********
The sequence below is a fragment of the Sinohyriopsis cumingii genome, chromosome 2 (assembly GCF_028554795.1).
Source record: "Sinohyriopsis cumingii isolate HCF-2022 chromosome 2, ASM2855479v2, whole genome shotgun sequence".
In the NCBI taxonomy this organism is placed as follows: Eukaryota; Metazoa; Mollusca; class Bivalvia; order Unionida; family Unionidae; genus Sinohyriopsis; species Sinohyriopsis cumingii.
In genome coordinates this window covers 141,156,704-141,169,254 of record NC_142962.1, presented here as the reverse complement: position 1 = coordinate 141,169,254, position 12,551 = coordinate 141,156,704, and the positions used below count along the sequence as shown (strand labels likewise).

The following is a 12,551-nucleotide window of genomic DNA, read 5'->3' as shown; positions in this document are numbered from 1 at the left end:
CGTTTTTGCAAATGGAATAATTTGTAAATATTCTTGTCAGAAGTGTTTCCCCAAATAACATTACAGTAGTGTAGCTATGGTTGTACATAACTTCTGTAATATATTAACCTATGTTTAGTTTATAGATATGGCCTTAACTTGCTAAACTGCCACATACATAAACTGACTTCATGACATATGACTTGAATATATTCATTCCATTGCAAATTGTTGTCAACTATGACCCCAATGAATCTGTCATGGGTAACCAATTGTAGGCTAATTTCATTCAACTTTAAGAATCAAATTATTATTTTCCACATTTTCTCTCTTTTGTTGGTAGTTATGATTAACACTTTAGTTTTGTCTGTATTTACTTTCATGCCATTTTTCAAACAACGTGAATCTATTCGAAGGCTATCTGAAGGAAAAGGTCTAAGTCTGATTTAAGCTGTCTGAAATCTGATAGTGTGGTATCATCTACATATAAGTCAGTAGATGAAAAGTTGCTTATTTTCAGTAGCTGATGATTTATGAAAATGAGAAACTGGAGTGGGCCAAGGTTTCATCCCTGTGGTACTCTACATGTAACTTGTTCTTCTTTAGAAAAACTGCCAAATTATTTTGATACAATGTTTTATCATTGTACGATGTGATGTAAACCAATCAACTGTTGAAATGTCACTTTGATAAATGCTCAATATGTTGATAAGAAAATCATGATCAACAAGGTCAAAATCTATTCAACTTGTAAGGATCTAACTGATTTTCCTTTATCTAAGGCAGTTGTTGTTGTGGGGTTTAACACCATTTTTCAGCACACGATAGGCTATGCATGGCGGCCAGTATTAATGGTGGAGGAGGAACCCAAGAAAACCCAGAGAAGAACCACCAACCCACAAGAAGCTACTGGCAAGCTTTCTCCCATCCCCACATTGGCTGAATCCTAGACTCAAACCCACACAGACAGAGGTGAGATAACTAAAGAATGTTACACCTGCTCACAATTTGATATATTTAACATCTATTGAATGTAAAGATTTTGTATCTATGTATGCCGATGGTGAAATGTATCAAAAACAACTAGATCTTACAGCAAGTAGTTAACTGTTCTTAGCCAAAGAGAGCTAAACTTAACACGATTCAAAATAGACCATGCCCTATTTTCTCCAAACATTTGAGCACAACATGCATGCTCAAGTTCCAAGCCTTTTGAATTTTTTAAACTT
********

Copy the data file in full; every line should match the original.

The sequence below is a fragment of the Sinohyriopsis cumingii genome, chromosome 2 (assembly GCF_028554795.1).
Source record: "Sinohyriopsis cumingii isolate HCF-2022 chromosome 2, ASM2855479v2, whole genome shotgun sequence".
In the NCBI taxonomy this organism is placed as follows: Eukaryota; Metazoa; Mollusca; class Bivalvia; order Unionida; family Unionidae; genus Sinohyriopsis; species Sinohyriopsis cumingii.
In genome coordinates this window covers 141,156,704-141,169,254 of record NC_142962.1, presented here as the reverse complement: position 1 = coordinate 141,169,254, position 12,551 = coordinate 141,156,704, and the positions used below count along the sequence as shown (strand labels likewise).

The following is a 12,551-nucleotide window of genomic DNA, read 5'->3' as shown; positions in this document are numbered from 1 at the left end:
CGTTTTTGCAAATGGAATAATTTGTAAATATTCTTGTCAGAAGTGTTTCCCCAAATAACATTACAGTAGTGTAGCTATGGTTGTACATAACTTCTGTAATATATTAACCTATGTTTAGTTTATAGATATGGCCTTAACTTGCTAAACTGCCACATACATAAACTGACTTCATGACATATGACTTGAATATATTCATTCCATTGCAAATTGTTGTCAACTATGACCCCAATGAATCTGTCATGGGTAACCAATTGTAGGCTAATTTCATTCAACTTTAAGAATCAAATTATTATTTTCCACATTTTCTCTCTTTTGTTGGTAGTTATGATTAACACTTTAGTTTTGTCTGTATTTACTTTCATGCCATTTTTCAAACAACGTGAATCTATTCGAAGGCTATCTGAAGGAAAAGGTCTAAGTCTGATTTAAGCTGTCTGAAATCTGATAGTGTGGTATCATCTACATATAAGTCAGTAGATGAAAAGTTGCTTATTTTCAGTAGCTGATGATTTATGAAAATGAGAAACTGGAGTGGGCCAAGGTTTCATCCCTGTGGTACTCTACATGTAACTTGTTCTTCTTTAGAAAAACTGCCAAATTATTTTGATACAATGTTTTATCATTGTACGATGTGATGTAAACCAATCAACTGTTGAAATGTCACTTTGATAAATGCTCAATATGTTGATAAGAAAATCATGATCAACAAGGTCAAAATCTATTCAACTTGTAAGGATCTAACTGATTTTCCTTTATCTAAGGCAGTTGTTGTTGTGGGGTTTAACACCATTTTTCAGCACACGATAGGCTATGCATGGCGGCCAGTATTAATGGTGGAGGAGGAACCCAAGAAAACCCAGAGAAGAACCACCAACCCACAAGAAGCTACTGGCAAGCTTTCTCCCATCCCCACATTGGCTGAATCCTAGACTCAAACCCACACAGACAGAGGTGAGATAACTAAAGAATGTTACACCTGCTCACAATTTGATATATTTAACATCTATTGAATGTAAAGATTTTGTATCTATGTATGCCGATGGTGAAATGTATCAAAAACAACTAGATCTTACAGCAAGTAGTTAACTGTTCTTAGCCAAAGAGAGCTAAACTTAACACGATTCAAAATAGACCATGCCCTATTTTCTCCAAACATTTGAGCACAACATGCATGCTCAAGTTCCAAGCCTTTTGAATTTTTTAAACTT